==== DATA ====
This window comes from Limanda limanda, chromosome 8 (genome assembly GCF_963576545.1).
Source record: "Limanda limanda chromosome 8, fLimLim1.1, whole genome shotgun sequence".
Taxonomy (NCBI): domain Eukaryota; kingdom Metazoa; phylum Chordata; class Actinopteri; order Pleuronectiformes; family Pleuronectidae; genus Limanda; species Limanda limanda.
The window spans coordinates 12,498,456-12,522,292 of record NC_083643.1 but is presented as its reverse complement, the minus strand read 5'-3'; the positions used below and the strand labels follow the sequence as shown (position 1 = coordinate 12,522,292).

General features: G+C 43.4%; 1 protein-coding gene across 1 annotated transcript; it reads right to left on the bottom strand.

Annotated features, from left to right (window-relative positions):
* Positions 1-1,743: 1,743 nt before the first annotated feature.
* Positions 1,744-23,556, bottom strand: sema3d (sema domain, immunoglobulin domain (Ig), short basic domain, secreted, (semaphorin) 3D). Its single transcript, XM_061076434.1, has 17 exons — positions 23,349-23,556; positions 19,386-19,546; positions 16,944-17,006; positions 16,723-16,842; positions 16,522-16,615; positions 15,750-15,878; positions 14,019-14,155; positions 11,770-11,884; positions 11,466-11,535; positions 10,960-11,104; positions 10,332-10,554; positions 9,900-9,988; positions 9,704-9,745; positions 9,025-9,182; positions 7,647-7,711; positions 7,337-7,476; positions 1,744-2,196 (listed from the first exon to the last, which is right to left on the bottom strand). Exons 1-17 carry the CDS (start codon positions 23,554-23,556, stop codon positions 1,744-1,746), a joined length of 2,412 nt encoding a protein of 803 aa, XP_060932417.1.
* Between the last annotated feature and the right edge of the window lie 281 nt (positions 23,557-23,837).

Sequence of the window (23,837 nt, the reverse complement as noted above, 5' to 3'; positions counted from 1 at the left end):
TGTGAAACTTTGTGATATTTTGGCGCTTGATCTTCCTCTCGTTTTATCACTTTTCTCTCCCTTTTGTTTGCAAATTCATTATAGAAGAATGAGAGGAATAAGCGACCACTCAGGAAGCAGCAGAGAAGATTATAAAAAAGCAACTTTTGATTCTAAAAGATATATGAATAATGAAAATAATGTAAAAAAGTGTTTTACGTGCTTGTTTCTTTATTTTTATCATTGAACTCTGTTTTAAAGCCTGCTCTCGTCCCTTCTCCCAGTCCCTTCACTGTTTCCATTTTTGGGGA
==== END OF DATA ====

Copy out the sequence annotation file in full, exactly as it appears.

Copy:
This window comes from Limanda limanda, chromosome 8 (genome assembly GCF_963576545.1).
Source record: "Limanda limanda chromosome 8, fLimLim1.1, whole genome shotgun sequence".
Taxonomy (NCBI): domain Eukaryota; kingdom Metazoa; phylum Chordata; class Actinopteri; order Pleuronectiformes; family Pleuronectidae; genus Limanda; species Limanda limanda.
The window spans coordinates 12,498,456-12,522,292 of record NC_083643.1 but is presented as its reverse complement, the minus strand read 5'-3'; the positions used below and the strand labels follow the sequence as shown (position 1 = coordinate 12,522,292).

General features: G+C 43.4%; 1 protein-coding gene across 1 annotated transcript; it reads right to left on the bottom strand.

Annotated features, from left to right (window-relative positions):
* Positions 1-1,743: 1,743 nt before the first annotated feature.
* Positions 1,744-23,556, bottom strand: sema3d (sema domain, immunoglobulin domain (Ig), short basic domain, secreted, (semaphorin) 3D). Its single transcript, XM_061076434.1, has 17 exons — positions 23,349-23,556; positions 19,386-19,546; positions 16,944-17,006; positions 16,723-16,842; positions 16,522-16,615; positions 15,750-15,878; positions 14,019-14,155; positions 11,770-11,884; positions 11,466-11,535; positions 10,960-11,104; positions 10,332-10,554; positions 9,900-9,988; positions 9,704-9,745; positions 9,025-9,182; positions 7,647-7,711; positions 7,337-7,476; positions 1,744-2,196 (listed from the first exon to the last, which is right to left on the bottom strand). Exons 1-17 carry the CDS (start codon positions 23,554-23,556, stop codon positions 1,744-1,746), a joined length of 2,412 nt encoding a protein of 803 aa, XP_060932417.1.
* Between the last annotated feature and the right edge of the window lie 281 nt (positions 23,557-23,837).

Sequence of the window (23,837 nt, the reverse complement as noted above, 5' to 3'; positions counted from 1 at the left end):
TGTGAAACTTTGTGATATTTTGGCGCTTGATCTTCCTCTCGTTTTATCACTTTTCTCTCCCTTTTGTTTGCAAATTCATTATAGAAGAATGAGAGGAATAAGCGACCACTCAGGAAGCAGCAGAGAAGATTATAAAAAAGCAACTTTTGATTCTAAAAGATATATGAATAATGAAAATAATGTAAAAAAGTGTTTTACGTGCTTGTTTCTTTATTTTTATCATTGAACTCTGTTTTAAAGCCTGCTCTCGTCCCTTCTCCCAGTCCCTTCACTGTTTCCATTTTTGGGGA